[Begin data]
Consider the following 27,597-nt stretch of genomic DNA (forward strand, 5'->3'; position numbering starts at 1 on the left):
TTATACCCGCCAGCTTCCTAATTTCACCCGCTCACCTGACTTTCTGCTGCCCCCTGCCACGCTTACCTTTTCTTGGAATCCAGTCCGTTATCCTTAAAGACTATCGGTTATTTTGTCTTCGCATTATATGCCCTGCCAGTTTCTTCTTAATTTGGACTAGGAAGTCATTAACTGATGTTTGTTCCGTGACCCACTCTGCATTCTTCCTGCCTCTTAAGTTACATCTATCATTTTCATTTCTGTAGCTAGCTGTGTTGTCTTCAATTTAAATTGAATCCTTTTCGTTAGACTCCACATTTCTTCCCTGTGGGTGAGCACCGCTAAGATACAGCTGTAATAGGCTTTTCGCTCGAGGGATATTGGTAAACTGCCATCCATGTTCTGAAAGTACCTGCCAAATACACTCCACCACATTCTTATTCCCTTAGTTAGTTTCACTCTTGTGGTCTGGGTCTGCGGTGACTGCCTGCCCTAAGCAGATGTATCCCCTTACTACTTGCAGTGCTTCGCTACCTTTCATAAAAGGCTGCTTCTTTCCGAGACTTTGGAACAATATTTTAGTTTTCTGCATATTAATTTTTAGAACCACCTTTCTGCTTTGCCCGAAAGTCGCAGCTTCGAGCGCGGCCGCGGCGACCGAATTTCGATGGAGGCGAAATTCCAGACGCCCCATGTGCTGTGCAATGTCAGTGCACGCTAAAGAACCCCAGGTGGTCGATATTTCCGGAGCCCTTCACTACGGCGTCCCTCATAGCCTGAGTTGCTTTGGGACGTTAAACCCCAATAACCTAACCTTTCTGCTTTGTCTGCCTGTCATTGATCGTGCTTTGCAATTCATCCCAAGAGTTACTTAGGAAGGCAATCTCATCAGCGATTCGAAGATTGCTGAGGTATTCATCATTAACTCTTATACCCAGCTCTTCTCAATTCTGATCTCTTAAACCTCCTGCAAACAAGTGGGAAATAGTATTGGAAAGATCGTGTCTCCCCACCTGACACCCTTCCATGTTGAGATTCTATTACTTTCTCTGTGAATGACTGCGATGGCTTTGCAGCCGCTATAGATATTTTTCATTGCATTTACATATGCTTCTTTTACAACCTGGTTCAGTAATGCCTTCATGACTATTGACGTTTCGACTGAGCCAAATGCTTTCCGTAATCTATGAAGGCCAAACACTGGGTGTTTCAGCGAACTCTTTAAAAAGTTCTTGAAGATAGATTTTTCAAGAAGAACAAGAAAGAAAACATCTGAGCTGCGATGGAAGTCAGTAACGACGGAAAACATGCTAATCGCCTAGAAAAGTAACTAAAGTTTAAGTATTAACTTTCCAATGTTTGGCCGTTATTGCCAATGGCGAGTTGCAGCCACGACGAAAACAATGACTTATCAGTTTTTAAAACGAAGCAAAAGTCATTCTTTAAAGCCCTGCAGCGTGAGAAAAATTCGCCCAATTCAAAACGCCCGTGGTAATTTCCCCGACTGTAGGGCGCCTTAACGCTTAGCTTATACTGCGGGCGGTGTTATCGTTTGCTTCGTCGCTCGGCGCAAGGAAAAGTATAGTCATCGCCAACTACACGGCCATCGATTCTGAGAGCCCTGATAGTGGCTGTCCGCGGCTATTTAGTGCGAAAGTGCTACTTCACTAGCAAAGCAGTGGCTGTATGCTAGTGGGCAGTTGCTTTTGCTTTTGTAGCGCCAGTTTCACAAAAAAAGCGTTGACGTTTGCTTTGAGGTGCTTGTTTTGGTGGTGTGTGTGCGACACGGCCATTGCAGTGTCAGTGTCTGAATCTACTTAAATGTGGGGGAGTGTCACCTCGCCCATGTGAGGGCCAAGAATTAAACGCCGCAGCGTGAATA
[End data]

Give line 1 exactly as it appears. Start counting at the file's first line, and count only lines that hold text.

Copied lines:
Consider the following 27,597-nt stretch of genomic DNA (forward strand, 5'->3'; position numbering starts at 1 on the left):